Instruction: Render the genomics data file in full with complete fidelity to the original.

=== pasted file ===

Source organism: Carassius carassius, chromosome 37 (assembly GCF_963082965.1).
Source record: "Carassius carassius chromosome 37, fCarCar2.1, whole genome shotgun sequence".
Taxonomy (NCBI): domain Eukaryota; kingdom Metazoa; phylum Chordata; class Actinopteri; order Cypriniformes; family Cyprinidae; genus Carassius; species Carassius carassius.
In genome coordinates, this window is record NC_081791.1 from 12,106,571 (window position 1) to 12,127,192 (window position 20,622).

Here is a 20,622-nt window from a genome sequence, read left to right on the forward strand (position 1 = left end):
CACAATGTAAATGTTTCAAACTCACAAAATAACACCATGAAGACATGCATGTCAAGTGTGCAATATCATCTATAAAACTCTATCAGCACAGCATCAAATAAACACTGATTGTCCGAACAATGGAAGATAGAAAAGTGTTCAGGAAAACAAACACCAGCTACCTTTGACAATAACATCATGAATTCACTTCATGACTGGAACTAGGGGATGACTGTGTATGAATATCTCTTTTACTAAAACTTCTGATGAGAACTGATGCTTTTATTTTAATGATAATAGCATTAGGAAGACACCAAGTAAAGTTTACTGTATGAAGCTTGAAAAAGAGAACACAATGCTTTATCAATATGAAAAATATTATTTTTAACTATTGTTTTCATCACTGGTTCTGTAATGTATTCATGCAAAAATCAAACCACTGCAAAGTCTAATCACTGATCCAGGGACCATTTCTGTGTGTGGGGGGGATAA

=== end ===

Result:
Source organism: Carassius carassius, chromosome 37 (assembly GCF_963082965.1).
Source record: "Carassius carassius chromosome 37, fCarCar2.1, whole genome shotgun sequence".
Taxonomy (NCBI): domain Eukaryota; kingdom Metazoa; phylum Chordata; class Actinopteri; order Cypriniformes; family Cyprinidae; genus Carassius; species Carassius carassius.
In genome coordinates, this window is record NC_081791.1 from 12,106,571 (window position 1) to 12,127,192 (window position 20,622).

Here is a 20,622-nt window from a genome sequence, read left to right on the forward strand (position 1 = left end):
CACAATGTAAATGTTTCAAACTCACAAAATAACACCATGAAGACATGCATGTCAAGTGTGCAATATCATCTATAAAACTCTATCAGCACAGCATCAAATAAACACTGATTGTCCGAACAATGGAAGATAGAAAAGTGTTCAGGAAAACAAACACCAGCTACCTTTGACAATAACATCATGAATTCACTTCATGACTGGAACTAGGGGATGACTGTGTATGAATATCTCTTTTACTAAAACTTCTGATGAGAACTGATGCTTTTATTTTAATGATAATAGCATTAGGAAGACACCAAGTAAAGTTTACTGTATGAAGCTTGAAAAAGAGAACACAATGCTTTATCAATATGAAAAATATTATTTTTAACTATTGTTTTCATCACTGGTTCTGTAATGTATTCATGCAAAAATCAAACCACTGCAAAGTCTAATCACTGATCCAGGGACCATTTCTGTGTGTGGGGGGGATAA